Entries linking to smart-ass
Middle English smert, from late Old English smeart, in reference to hits, blows, etc., "stinging; causing a sharp pain," related to smeortan "be painful" (see smart (v.)). The adjective is not represented in the cognate languages.
Of speech or words, "harsh, injurious, unpleasant," c. 1300; thus "pert, impudent; on the impertinent side of witty" (by 1630s). In reference to persons, "quick, active, intelligent, clever," 1620s, perhaps from the notion of "cutting" wit, words, etc., or else "keen in bargaining."
From 1718 in cant as "fashionably elegant;" by 1798 as "trim in attire," "ascending from the kitchen to the drawing-room c. 1880" [Weekley]. For sense evolution, compare sharp (adj.); at one time or another smart also had the extended senses in sharp.
Attested from late 12c. as a surname, earlier as a component in them, including Christiana Smartknave (1279). In reference to devices, the sense of "behaving as though guided by intelligence" is attested by 1972 (smart bomb, also the computing smart terminal). The figurative smart cookie "clever, perceptive person" is from 1948.
"backside," attested by 1860 in nautical slang, in popular use from 1930; chiefly U.S.; from dialectal variant pronunciation of arse (q.v.). The loss of -r- before -s- is not uncommon (burst/bust, curse/cuss, horse/hoss, barse/bass, garsh/gash, parcel/passel).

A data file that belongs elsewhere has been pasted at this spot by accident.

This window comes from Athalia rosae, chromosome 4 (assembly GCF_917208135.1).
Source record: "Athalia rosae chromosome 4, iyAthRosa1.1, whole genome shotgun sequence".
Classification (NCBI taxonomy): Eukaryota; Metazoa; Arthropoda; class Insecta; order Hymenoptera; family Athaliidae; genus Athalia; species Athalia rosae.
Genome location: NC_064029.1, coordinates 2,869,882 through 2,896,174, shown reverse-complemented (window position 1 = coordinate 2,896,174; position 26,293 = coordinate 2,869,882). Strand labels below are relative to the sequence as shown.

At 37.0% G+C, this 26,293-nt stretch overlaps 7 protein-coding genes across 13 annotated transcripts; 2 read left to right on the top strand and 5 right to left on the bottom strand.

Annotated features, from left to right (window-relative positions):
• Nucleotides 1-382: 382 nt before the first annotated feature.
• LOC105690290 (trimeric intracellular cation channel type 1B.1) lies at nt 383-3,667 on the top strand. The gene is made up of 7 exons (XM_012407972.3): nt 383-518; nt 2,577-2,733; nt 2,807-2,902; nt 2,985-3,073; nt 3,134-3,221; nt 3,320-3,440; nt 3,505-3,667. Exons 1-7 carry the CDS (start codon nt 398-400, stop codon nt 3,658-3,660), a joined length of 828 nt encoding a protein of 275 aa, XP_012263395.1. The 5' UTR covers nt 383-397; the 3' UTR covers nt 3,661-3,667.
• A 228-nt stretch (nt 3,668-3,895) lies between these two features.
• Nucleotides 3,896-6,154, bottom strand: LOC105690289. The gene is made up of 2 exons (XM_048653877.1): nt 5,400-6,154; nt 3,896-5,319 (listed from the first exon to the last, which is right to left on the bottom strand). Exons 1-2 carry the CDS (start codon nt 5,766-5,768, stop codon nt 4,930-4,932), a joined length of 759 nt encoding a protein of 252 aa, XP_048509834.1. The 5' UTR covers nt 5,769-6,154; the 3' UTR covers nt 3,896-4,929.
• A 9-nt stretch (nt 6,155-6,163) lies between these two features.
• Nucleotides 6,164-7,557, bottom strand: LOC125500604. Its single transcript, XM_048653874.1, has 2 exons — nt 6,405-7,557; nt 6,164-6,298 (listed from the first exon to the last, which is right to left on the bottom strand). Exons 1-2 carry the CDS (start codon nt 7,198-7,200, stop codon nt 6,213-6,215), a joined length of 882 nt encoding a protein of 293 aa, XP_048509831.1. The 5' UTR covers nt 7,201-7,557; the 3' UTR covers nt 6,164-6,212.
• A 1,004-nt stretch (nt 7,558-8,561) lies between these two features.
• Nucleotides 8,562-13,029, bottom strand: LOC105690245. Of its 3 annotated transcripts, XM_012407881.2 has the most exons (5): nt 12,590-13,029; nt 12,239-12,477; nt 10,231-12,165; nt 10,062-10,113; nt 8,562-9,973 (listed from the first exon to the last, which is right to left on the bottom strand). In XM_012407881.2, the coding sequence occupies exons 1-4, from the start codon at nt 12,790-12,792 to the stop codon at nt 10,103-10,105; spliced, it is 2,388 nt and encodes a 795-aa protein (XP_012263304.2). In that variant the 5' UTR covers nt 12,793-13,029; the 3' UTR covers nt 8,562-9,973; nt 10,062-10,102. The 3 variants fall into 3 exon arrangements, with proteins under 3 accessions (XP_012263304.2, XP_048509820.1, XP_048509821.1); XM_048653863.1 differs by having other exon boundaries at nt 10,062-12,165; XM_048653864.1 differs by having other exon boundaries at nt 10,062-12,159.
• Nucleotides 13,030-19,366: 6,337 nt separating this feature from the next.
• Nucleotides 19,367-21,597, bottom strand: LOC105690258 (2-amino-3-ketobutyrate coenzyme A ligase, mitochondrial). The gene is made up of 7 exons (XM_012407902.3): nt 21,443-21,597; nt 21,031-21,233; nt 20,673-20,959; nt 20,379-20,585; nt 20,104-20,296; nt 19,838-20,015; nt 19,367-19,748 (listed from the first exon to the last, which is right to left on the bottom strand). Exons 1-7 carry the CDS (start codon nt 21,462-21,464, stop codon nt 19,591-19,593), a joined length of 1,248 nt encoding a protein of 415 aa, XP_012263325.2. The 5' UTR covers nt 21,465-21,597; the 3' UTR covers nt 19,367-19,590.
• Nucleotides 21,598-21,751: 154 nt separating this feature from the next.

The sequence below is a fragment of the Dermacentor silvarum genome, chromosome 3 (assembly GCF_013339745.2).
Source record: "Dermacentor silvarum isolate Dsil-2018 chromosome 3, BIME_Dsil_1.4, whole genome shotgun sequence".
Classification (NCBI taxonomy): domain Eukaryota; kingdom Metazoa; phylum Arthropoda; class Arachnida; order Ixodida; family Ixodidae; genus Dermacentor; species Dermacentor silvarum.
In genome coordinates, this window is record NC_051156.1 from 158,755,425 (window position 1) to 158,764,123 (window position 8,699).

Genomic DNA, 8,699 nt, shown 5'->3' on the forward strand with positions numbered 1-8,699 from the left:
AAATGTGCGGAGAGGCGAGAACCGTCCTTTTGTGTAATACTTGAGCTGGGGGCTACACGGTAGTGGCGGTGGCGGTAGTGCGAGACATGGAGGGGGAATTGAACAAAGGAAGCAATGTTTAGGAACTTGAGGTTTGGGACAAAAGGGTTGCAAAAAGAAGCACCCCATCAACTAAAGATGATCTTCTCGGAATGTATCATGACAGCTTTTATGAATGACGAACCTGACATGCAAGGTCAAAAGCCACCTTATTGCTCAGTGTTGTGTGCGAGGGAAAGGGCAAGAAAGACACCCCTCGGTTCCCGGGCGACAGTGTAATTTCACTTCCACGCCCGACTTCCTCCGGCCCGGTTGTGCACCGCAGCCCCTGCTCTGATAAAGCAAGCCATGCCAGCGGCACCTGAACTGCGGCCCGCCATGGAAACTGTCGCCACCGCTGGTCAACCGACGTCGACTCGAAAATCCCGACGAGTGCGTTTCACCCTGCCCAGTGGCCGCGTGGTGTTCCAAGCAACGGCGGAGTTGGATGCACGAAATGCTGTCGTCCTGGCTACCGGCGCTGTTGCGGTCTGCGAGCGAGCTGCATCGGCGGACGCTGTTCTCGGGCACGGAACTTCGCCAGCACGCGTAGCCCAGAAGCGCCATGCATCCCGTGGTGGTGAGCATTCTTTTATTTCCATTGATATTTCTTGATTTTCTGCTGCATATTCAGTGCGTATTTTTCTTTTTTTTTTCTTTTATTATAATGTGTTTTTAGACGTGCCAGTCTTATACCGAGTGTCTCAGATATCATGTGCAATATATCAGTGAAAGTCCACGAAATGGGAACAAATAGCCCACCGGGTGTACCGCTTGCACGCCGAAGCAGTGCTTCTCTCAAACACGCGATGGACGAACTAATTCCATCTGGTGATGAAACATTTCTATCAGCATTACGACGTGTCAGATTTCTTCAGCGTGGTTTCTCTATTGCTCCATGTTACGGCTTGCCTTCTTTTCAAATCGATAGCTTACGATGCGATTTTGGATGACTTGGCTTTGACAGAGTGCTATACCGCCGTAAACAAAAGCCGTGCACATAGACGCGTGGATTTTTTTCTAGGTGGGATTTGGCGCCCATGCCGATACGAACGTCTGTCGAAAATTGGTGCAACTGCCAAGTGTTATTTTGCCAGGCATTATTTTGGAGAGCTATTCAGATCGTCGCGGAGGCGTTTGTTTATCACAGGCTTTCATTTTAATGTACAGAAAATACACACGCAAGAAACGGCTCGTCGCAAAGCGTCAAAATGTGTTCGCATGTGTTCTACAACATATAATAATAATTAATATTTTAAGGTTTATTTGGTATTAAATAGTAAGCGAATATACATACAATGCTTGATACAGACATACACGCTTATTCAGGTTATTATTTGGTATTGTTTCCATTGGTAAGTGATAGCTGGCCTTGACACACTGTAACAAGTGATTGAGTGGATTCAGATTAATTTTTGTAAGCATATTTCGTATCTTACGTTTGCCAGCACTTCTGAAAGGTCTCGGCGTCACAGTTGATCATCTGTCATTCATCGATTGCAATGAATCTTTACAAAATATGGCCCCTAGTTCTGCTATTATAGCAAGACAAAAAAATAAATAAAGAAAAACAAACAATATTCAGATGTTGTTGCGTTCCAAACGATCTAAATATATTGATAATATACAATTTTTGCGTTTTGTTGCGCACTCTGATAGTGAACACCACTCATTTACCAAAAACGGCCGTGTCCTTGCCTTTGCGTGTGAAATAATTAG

Indirect evidence of the change from arse to ass can be traced to 17c. By 1680s arse was being pronounced to rhyme with "-ass" words, as in "Sodom or the Quintessence of Debauchery": "I would advise you, sir, to make a pass/Once more at Pockenello's loyal arse." It is perhaps as early as Shakespeare's day, if Nick Bottom transformed into a donkey in "A Midsummer Night's Dream" (1594) is the word-play some think it is.
I must to the barber's, mounsieur; for me thinks I am marvellous hairy about the face; and I am such a tender ass, if my hair do but tickle me, I must scratch. [Bottom]
By 1785 polite speakers were avoiding ass in the "donkey" sense.
The meaning "woman regarded as a sexual object" is by early 1940s (piece of ass seems to be implied in 1930s Tijuana Bibles), but the image is older (compare buttock "a common strumpet," 1670s). To have (one's) head up (one's) ass "not know what one is doing" is attested by 1969. Colloquial (one's) ass "one's self, one's person" attested by 1958. To work (one's) ass off "work very much" is by 1946; to laugh (one's) ass off "laugh very much" is by 1972 (implied from 1965). The (stick it) up your ass oath is attested by 1953; apparent euphemisms suggest earlier use:
He snoighed up his nose as if th' cheese stunk, eyed me wi an air o contempt fro my shoon to my yed, un deawn ogen fro my yed to my shoon ; un then pushin th' brade un cheese into my hont ogen, he says "Take your vile bread and cheese and stick it up your coat sleeve, and be demmed to you. Do you think I want your paltry grub?" Un then, turnin on his heel, he hurried into th' perk. ["Bobby Shuttle un His Woife Sayroh's Visit to Manchester," 1857]
updated on October 10, 2017